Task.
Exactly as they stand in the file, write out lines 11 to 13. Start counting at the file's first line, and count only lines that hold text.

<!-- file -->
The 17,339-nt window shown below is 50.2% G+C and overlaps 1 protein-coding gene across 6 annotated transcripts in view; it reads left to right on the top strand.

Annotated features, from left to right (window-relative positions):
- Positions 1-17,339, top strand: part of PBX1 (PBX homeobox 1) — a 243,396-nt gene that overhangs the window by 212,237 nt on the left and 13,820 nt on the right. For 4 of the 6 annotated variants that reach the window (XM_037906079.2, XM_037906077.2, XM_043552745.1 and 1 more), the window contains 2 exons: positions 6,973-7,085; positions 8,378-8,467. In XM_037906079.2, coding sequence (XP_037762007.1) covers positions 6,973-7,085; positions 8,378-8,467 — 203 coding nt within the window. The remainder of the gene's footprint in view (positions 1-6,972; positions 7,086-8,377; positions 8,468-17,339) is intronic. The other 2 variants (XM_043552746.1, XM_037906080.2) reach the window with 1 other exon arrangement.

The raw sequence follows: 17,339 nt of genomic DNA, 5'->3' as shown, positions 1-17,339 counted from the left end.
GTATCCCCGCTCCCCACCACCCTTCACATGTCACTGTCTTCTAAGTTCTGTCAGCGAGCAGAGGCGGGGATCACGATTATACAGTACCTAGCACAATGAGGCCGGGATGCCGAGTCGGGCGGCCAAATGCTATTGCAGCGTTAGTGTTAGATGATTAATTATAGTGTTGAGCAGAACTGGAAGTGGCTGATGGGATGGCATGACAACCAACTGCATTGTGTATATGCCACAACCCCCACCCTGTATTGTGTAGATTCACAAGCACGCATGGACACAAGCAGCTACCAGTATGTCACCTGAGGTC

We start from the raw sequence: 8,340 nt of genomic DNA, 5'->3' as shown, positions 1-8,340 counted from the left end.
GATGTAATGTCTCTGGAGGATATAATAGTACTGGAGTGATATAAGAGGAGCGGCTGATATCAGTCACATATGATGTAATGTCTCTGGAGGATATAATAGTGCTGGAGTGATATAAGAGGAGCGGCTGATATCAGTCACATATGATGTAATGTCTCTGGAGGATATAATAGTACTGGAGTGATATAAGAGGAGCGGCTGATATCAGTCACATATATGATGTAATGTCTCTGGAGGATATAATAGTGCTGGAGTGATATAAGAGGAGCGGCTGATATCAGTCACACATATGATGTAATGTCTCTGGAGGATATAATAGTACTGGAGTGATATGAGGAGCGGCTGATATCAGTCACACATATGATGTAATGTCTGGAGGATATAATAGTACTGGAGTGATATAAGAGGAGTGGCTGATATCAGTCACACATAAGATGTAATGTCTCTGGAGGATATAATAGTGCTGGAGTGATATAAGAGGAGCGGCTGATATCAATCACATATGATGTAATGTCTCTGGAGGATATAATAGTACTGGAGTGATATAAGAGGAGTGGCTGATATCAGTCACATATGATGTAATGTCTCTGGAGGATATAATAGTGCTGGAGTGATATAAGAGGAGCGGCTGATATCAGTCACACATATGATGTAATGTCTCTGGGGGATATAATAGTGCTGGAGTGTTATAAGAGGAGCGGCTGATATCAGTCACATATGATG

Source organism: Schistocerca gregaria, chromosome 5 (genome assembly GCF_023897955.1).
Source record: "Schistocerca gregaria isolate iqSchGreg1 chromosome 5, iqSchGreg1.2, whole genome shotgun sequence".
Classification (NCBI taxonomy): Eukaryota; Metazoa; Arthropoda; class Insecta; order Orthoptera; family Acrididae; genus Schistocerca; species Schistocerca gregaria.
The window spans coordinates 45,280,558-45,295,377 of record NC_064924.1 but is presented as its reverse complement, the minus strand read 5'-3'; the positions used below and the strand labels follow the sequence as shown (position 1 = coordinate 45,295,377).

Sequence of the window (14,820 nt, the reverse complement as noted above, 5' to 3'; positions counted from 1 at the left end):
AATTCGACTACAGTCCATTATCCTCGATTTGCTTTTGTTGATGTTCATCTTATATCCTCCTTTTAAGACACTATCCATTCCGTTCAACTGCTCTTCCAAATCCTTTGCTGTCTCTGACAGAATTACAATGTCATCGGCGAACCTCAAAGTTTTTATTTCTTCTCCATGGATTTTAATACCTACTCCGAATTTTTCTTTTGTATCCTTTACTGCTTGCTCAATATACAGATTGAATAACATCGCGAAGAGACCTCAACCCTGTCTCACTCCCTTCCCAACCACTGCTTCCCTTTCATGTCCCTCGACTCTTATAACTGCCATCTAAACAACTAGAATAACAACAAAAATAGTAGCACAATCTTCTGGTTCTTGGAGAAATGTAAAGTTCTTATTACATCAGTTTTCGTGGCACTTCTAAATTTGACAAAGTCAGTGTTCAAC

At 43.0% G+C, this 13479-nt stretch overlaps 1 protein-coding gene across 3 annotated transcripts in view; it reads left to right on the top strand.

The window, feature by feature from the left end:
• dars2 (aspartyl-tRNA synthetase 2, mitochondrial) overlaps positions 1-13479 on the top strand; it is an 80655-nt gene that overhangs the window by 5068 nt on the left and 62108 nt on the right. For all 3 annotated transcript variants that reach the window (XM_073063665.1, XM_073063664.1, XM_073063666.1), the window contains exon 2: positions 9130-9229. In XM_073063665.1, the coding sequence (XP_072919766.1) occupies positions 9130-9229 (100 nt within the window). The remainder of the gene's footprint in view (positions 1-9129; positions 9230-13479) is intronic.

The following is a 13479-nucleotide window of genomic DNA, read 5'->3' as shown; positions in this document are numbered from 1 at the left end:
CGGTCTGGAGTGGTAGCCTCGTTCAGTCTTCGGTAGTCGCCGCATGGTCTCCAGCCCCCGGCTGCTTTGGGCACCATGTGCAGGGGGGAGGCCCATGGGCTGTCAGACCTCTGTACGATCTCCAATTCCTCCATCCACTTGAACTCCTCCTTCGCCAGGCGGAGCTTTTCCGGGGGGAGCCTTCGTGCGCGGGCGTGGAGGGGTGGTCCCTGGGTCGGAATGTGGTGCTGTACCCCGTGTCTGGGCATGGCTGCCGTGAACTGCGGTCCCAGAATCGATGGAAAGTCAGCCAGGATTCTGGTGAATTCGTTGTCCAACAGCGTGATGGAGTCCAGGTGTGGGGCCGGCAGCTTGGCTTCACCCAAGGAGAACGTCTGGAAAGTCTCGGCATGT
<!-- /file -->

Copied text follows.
The window spans coordinates 45,280,558-45,295,377 of record NC_064924.1 but is presented as its reverse complement, the minus strand read 5'-3'; the positions used below and the strand labels follow the sequence as shown (position 1 = coordinate 45,295,377).

Sequence of the window (14,820 nt, the reverse complement as noted above, 5' to 3'; positions counted from 1 at the left end):
AATTCGACTACAGTCCATTATCCTCGATTTGCTTTTGTTGATGTTCATCTTATATCCTCCTTTTAAGACACTATCCATTCCGTTCAACTGCTCTTCCAAATCCTTTGCTGTCTCTGACAGAATTACAATGTCATCGGCGAACCTCAAAGTTTTTATTTCTTCTCCATGGATTTTAATACCTACTCCGAATTTTTCTTTTGTATCCTTTACTGCTTGCTCAATATACAGATTGAATAACATCGCGAAGAGACCTCAACCCTGTCTCACTCCCTTCCCAACCACTGCTTCCCTTTCATGTCCCTCGACTCTTATAACTGCCATCTAAACAACTAGAATAACAACAAAAATAGTAGCACAATCTTCTGGTTCTTGGAGAAATGTAAAGTTCTTATTACATCAGTTTTCGTGGCACTTCTAAATTTGACAAAGTCAGTGTTCAAC